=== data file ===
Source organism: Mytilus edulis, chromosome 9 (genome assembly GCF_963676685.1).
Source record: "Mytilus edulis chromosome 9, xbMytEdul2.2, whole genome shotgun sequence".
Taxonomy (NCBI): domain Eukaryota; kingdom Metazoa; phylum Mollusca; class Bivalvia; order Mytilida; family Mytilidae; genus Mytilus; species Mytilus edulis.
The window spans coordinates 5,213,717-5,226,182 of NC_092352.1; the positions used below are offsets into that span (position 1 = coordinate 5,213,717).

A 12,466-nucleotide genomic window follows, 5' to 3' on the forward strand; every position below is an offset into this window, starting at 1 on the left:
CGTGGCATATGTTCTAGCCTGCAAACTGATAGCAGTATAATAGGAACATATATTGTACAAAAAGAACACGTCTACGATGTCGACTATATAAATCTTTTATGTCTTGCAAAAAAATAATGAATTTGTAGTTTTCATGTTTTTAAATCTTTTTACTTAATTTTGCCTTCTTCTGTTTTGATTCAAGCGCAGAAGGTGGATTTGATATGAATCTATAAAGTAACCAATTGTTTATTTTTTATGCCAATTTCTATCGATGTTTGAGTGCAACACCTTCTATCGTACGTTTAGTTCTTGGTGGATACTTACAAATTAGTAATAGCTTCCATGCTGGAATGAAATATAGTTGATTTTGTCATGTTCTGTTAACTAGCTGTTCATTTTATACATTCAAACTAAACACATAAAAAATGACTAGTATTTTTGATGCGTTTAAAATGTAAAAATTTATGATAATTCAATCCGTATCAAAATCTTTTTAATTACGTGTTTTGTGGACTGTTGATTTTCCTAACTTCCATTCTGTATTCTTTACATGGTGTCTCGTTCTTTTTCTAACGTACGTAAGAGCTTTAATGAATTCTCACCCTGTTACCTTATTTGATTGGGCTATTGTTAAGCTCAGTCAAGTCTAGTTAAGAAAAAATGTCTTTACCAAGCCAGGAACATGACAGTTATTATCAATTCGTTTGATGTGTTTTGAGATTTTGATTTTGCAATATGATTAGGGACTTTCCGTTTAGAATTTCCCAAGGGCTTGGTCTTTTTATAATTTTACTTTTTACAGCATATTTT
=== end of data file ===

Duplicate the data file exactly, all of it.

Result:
Source organism: Mytilus edulis, chromosome 9 (genome assembly GCF_963676685.1).
Source record: "Mytilus edulis chromosome 9, xbMytEdul2.2, whole genome shotgun sequence".
Taxonomy (NCBI): domain Eukaryota; kingdom Metazoa; phylum Mollusca; class Bivalvia; order Mytilida; family Mytilidae; genus Mytilus; species Mytilus edulis.
The window spans coordinates 5,213,717-5,226,182 of NC_092352.1; the positions used below are offsets into that span (position 1 = coordinate 5,213,717).

A 12,466-nucleotide genomic window follows, 5' to 3' on the forward strand; every position below is an offset into this window, starting at 1 on the left:
CGTGGCATATGTTCTAGCCTGCAAACTGATAGCAGTATAATAGGAACATATATTGTACAAAAAGAACACGTCTACGATGTCGACTATATAAATCTTTTATGTCTTGCAAAAAAATAATGAATTTGTAGTTTTCATGTTTTTAAATCTTTTTACTTAATTTTGCCTTCTTCTGTTTTGATTCAAGCGCAGAAGGTGGATTTGATATGAATCTATAAAGTAACCAATTGTTTATTTTTTATGCCAATTTCTATCGATGTTTGAGTGCAACACCTTCTATCGTACGTTTAGTTCTTGGTGGATACTTACAAATTAGTAATAGCTTCCATGCTGGAATGAAATATAGTTGATTTTGTCATGTTCTGTTAACTAGCTGTTCATTTTATACATTCAAACTAAACACATAAAAAATGACTAGTATTTTTGATGCGTTTAAAATGTAAAAATTTATGATAATTCAATCCGTATCAAAATCTTTTTAATTACGTGTTTTGTGGACTGTTGATTTTCCTAACTTCCATTCTGTATTCTTTACATGGTGTCTCGTTCTTTTTCTAACGTACGTAAGAGCTTTAATGAATTCTCACCCTGTTACCTTATTTGATTGGGCTATTGTTAAGCTCAGTCAAGTCTAGTTAAGAAAAAATGTCTTTACCAAGCCAGGAACATGACAGTTATTATCAATTCGTTTGATGTGTTTTGAGATTTTGATTTTGCAATATGATTAGGGACTTTCCGTTTAGAATTTCCCAAGGGCTTGGTCTTTTTATAATTTTACTTTTTACAGCATATTTT